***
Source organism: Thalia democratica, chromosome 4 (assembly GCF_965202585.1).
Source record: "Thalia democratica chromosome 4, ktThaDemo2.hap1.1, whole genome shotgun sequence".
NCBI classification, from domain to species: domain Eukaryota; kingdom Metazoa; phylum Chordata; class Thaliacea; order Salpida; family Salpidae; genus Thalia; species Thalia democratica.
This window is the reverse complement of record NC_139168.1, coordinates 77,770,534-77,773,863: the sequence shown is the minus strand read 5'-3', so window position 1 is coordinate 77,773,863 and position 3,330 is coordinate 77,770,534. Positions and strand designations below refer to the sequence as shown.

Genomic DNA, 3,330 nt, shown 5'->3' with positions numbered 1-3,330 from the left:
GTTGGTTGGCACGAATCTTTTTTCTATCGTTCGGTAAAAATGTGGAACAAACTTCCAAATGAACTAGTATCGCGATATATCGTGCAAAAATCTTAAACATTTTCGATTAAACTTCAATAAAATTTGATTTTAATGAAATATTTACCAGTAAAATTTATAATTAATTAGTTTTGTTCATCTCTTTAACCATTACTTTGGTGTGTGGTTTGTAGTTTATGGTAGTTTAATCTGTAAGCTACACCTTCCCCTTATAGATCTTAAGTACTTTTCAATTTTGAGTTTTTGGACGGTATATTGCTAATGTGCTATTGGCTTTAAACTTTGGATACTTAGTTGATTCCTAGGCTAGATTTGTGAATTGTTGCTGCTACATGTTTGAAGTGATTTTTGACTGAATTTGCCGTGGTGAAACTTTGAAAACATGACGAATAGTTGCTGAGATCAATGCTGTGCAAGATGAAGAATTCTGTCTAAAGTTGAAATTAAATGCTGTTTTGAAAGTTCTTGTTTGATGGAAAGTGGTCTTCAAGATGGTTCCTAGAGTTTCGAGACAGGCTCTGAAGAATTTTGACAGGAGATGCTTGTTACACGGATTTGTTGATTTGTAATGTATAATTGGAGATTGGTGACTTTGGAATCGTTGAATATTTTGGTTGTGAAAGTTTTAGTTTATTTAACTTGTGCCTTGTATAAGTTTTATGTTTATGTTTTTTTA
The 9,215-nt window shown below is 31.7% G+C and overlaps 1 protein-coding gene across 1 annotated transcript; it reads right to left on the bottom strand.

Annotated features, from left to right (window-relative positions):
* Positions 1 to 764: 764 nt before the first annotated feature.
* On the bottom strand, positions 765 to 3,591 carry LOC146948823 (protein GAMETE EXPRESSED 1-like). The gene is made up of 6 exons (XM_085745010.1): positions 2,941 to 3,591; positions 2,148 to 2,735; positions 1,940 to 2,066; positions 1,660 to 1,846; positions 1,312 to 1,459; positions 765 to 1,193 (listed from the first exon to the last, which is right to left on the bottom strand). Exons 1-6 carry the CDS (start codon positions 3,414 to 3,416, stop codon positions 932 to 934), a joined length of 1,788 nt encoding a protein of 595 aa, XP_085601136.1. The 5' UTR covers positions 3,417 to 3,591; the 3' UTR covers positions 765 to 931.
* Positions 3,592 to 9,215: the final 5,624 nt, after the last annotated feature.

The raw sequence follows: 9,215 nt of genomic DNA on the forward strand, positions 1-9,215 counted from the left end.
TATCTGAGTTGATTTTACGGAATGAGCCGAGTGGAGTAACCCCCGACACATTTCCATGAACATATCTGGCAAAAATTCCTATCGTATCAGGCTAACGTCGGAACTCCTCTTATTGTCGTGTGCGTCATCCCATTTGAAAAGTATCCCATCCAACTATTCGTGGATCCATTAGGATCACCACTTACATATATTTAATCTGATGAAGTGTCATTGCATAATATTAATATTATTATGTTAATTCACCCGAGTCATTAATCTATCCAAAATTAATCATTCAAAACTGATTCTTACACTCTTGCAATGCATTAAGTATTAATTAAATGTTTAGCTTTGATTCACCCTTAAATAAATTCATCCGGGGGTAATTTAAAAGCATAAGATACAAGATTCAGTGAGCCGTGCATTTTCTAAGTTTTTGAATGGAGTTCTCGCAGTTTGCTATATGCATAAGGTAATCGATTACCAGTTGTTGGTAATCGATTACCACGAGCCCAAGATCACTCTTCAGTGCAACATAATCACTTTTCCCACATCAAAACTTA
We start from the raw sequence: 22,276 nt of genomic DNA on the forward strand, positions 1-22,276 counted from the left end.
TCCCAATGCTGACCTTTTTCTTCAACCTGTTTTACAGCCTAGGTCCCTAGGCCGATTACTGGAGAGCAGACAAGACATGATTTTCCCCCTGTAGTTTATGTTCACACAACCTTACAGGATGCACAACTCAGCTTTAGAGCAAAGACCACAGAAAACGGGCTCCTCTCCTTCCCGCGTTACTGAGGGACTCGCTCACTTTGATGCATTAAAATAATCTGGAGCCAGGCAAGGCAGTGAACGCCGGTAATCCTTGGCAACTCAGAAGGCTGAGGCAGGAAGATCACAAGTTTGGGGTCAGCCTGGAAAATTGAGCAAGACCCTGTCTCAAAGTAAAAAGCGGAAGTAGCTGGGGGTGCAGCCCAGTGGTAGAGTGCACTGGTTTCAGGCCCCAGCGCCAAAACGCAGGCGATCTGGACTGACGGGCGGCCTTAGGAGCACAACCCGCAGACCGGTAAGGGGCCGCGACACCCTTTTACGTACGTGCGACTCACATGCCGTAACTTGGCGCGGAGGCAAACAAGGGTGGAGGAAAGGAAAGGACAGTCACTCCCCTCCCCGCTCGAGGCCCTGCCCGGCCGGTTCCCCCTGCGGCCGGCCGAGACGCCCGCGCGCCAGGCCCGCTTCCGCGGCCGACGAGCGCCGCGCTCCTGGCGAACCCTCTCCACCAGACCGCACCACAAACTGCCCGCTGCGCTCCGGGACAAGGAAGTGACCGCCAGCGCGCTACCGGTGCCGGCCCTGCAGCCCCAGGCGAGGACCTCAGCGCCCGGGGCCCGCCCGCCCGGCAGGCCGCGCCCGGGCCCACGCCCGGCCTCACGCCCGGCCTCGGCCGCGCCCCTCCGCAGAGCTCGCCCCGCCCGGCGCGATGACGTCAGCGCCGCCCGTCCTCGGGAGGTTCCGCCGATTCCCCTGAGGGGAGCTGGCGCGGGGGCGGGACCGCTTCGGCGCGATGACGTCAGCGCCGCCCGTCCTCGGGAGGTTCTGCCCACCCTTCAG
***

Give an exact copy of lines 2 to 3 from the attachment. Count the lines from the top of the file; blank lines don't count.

Source record: "Thalia democratica chromosome 4, ktThaDemo2.hap1.1, whole genome shotgun sequence".
NCBI classification, from domain to species: domain Eukaryota; kingdom Metazoa; phylum Chordata; class Thaliacea; order Salpida; family Salpidae; genus Thalia; species Thalia democratica.